Do Your Research

If you’re thinking of sending cold pitches, swot up on your prospects. You want to get a feel for how profitable the company is. Tiny businesses and solopreneurs often can’t pay the higher rates you’re commanding. So, do some snooping to find the following info:

  • How many people does the company employ? Ideally, your prospect should have a team of 20 or more, this drastically increases the likelihood of them affording higher rates. Head to LinkedIn and check out their company page to see how many employees are registered with them.
  • Run a Google search. If your prospect has just received a large wad of funding there’s a good chance they’ll publish a press release providing some of the details. Startups with funding are usually keen to spend money like crazy because they need results- and fast!
When you’re a freelance writer, having ideal clients is, well...ideal! Your ideal clients are the ones that you want to write for, get paid well to write, and you’re happy with the workload. This article helps freelance writers understand how to identify ideal clients and then how to get them to hire you as a freelancer. #Clients #IdealClient #Contena #FreelanceWriting #Freelancer #WorkFromHome #SideHustle #Money #OnlineBusiness #Writing #WritingJobs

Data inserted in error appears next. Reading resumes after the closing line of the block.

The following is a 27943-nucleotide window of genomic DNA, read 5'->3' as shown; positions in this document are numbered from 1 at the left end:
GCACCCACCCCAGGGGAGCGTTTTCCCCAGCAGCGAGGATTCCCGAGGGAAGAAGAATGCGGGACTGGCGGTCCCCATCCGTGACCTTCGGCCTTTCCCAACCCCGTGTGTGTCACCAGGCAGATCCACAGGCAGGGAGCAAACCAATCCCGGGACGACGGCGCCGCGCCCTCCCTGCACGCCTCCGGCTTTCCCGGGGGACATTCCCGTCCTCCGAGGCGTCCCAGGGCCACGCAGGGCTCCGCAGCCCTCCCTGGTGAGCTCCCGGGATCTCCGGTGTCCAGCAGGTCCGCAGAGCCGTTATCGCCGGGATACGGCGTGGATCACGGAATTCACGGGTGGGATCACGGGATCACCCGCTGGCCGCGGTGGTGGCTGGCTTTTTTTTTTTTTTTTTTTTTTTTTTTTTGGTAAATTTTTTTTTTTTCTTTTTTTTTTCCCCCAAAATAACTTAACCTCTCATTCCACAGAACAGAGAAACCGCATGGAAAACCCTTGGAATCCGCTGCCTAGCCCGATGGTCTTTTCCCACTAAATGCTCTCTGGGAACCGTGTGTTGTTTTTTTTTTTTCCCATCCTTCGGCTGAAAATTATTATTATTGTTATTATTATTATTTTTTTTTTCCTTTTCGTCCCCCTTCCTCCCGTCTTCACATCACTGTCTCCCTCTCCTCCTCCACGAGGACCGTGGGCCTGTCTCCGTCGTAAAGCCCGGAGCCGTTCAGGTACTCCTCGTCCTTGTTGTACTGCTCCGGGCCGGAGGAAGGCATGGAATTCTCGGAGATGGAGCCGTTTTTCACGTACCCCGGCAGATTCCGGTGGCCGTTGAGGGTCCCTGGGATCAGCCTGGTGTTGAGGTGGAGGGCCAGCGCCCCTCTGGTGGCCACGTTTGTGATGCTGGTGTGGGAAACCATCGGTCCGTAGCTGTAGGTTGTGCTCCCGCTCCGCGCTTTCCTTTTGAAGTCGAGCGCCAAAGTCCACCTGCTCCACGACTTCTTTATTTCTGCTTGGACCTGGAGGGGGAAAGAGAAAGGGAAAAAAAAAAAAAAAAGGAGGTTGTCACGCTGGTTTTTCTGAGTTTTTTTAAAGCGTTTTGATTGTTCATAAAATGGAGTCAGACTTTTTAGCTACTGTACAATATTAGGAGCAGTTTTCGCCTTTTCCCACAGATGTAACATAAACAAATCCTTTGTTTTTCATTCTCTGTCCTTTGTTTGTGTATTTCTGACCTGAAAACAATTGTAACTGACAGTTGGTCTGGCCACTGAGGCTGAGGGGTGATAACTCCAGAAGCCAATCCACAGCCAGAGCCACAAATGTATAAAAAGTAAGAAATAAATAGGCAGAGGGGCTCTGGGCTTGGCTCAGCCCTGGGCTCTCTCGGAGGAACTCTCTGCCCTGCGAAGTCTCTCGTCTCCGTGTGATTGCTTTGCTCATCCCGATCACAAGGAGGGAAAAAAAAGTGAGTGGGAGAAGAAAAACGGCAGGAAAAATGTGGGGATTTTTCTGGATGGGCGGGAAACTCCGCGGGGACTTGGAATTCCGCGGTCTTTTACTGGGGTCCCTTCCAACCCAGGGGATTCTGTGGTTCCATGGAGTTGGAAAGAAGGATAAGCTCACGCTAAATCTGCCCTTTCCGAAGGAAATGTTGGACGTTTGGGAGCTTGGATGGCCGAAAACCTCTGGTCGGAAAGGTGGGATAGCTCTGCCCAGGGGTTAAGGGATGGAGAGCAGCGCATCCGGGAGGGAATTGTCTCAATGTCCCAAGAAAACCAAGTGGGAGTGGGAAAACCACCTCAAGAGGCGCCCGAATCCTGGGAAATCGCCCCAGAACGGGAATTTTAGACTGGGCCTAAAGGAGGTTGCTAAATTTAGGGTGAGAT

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Perfect Your Pitch

As you start crafting your pitches, there are a few things to bear in mind:

  • Never say you’re new to freelancing: You want to inspire confidence, and inexperience doesn’t do that!
  • Show you know their industry: List any expertise you have in their industry. If you have any samples of published works complementing their niche, that’s ideal!
  • Build credibility: Show your prospects you’re a safe bet. Glowing testimonials from previous clients are amazing, as are stats proving your blogging gets results. For example social shares, a documented boost in website traffic, an increase in social media followers, etc. Also if you have any experience SEO-optimizing content and using popular platforms like WordPress or Wix, that’s usually worth mentioning.

Our Final Top Tips

There are plenty of resources you can use to find and reach out to potential clients. Some of my favorites include:

  • Job Boards: If you need a helping hand finding top-notch clients, using a job board like Contena is worth its weight in gold. When I first started out, their rate per word estimations were really useful. Plus, their detailed descriptions of the gigs and links to company websites allowed me to assess whether these prospects fulfilled my ideal client criteria.
  • End your pitch with a call to action: To increase the chances of hearing back from your prospect, end your pitch with a call to action. For example ‘when would you like to get started?’ or ‘can I send you clips of my previous work?’. Choose something you feel comfortable with. A strong CTA works wonders for encouraging some sort of response.
  • Follow up: There’s a good chance your ideal clients are busy people- so they might not respond straight away. If you haven’t heard back after a week or more, send a polite follow-up email to gauge their response.

We hope the above advice helps you find and score work with better clients. Best of luck of luck with it all, we’re sure you’ll get your perfect writing gig soon!